Derry’s public can now find out just how clean their favourite eating house is online.
Derry City Council is one of the first local authorities to roll out the Food Hygiene Rating Scheme which ranks food businesses’ cleanliness on a scale of zero to five.
To mark food safety week, hundreds of local restaurants, takeaways, cafes, delis, supermarkets and even school canteens have been rated by the Food Standards Agency in partnership with Derry City Council and posted online. Members of the public can check if their favourite restaurant is above or below par by logging on to www.food.gov.uk/ratings.
Patrons can also look out for the striking green and black stickers and certificates inside food businesses.
Under the scheme, food businesses are rated on a scale of zero to five with zero meaning ‘urgent improvement necessary’ and the top rating of five representing a ‘very good’ standard of food hygiene.
Genevieve McWilliams, Senior Environmental Health Officer with Derry City Council, was glad to report that most local food businesses came through hygiene checks with favourable results.
“The interest from food businesses in the Derry City Council area has been exceptional with the vast majority of rated premises getting either the top rating or four out of five. Our local food businesses understand that getting a good food hygiene rating is going to be good for business.”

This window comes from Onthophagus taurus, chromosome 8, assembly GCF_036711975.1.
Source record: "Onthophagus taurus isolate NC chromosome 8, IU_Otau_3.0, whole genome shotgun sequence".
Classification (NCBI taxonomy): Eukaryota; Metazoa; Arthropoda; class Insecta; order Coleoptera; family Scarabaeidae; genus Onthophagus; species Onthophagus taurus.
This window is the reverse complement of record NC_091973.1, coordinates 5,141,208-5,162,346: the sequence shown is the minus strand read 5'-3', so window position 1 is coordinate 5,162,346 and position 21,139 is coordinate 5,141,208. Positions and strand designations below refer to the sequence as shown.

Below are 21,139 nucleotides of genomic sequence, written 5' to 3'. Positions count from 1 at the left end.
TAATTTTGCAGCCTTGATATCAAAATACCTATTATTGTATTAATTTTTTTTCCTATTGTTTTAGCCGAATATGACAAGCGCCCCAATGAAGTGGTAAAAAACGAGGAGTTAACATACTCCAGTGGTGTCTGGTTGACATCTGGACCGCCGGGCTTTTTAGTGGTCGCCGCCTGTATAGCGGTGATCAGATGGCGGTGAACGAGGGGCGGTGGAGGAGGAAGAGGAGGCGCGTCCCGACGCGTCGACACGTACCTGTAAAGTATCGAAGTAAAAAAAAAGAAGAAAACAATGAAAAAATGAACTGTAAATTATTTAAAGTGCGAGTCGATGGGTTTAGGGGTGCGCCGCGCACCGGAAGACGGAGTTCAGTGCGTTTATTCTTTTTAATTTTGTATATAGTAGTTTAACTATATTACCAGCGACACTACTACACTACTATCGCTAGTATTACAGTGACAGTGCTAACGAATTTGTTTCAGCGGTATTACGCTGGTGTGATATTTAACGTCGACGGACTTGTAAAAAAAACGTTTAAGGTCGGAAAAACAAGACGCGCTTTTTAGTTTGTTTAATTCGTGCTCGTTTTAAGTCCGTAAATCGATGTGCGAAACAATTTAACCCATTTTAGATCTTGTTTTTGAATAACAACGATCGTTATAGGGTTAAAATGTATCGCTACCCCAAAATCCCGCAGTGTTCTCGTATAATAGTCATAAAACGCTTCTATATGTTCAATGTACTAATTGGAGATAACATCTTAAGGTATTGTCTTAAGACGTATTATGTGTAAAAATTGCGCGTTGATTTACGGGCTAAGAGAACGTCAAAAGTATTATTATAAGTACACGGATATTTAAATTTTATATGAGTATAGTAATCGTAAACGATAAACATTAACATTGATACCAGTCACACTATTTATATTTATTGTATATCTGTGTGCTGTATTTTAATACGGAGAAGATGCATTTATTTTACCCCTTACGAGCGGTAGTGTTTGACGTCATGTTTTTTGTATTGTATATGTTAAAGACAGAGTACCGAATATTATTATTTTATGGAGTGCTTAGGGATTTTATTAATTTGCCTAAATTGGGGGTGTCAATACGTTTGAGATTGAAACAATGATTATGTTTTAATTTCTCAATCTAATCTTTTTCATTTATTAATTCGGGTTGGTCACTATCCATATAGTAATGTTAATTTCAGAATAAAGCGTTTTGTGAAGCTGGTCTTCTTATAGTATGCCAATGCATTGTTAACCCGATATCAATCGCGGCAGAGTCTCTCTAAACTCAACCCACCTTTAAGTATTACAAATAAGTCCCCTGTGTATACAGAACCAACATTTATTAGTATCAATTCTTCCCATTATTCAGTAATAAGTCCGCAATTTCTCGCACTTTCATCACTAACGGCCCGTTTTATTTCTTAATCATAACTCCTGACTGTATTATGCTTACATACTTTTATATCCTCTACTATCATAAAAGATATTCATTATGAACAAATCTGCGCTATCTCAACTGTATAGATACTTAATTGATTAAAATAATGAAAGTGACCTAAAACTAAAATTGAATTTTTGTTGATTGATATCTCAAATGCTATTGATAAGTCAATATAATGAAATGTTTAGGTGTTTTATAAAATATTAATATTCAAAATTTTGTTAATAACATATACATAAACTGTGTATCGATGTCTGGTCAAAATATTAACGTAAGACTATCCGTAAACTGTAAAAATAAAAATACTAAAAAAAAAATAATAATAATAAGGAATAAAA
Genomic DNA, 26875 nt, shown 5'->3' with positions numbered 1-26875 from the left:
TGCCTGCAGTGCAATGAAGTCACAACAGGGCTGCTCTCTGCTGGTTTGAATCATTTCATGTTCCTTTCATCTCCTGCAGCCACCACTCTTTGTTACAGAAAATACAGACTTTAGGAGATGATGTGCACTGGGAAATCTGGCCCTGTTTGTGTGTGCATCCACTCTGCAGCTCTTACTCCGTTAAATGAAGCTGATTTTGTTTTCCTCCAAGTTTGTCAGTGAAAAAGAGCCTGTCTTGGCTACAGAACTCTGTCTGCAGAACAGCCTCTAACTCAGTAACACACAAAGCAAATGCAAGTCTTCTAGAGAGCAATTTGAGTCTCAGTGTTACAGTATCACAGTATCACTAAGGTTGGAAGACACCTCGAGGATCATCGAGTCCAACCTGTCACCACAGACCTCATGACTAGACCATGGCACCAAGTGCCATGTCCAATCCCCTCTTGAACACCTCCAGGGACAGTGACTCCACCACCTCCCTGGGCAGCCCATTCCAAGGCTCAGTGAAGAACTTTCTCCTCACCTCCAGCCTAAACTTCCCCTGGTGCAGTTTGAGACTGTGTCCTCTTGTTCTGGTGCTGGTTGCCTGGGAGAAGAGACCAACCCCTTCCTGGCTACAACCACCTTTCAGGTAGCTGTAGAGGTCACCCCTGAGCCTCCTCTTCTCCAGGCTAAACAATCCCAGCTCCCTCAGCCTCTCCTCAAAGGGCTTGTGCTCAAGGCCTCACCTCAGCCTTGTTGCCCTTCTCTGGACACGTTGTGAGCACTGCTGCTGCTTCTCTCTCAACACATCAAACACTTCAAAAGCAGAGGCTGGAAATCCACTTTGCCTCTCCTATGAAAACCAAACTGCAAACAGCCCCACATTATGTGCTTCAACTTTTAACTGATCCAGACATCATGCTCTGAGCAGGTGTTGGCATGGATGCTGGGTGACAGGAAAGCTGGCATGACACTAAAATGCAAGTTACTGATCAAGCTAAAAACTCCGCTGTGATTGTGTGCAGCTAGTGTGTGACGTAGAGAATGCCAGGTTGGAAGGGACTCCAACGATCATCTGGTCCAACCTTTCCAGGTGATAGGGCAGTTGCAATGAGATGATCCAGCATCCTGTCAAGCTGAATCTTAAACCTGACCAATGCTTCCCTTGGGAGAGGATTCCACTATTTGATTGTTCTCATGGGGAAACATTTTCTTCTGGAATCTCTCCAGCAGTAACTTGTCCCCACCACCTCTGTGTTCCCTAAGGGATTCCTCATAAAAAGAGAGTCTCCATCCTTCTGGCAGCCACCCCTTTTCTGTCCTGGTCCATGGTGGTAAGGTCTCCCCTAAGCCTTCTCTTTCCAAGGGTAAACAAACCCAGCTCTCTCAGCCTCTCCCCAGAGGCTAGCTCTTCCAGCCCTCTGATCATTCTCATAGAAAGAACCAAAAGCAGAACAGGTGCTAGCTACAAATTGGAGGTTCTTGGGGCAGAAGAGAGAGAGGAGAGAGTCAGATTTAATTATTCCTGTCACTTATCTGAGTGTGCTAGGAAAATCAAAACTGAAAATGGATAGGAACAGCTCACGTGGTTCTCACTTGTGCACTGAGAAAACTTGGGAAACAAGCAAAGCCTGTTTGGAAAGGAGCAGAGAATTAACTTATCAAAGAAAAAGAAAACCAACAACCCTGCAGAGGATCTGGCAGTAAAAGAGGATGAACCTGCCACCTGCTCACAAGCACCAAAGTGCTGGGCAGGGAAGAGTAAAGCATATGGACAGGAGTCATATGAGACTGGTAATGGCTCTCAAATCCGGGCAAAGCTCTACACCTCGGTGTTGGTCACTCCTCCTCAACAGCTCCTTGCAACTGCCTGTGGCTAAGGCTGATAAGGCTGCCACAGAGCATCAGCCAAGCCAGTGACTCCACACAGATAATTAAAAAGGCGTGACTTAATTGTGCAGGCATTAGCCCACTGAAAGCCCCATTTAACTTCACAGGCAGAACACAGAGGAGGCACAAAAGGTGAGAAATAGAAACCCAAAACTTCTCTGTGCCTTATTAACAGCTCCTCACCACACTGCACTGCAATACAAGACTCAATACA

However, not all local businesses received such glowing reports with several rated at one with ‘major improvement needed’. No local businesses received a zero rating.
FHRS Michael Jackson, Head of Food Safety and Operations, Food Standard Agency in NI, said: “The aim of the Food Hygiene Rating Scheme is to help people make informed choices around the purchase of food – wherever they eat or shop. Would-be diners can now ‘look before they book’ by checking out the Food Hygiene Rating online at www.food.gov.uk/ratings. People can also look out for the scheme’s new green and black stickers and certificates that food businesses are being encouraged to visibly display in premises, not just in Northern Ireland, but throughout the UK.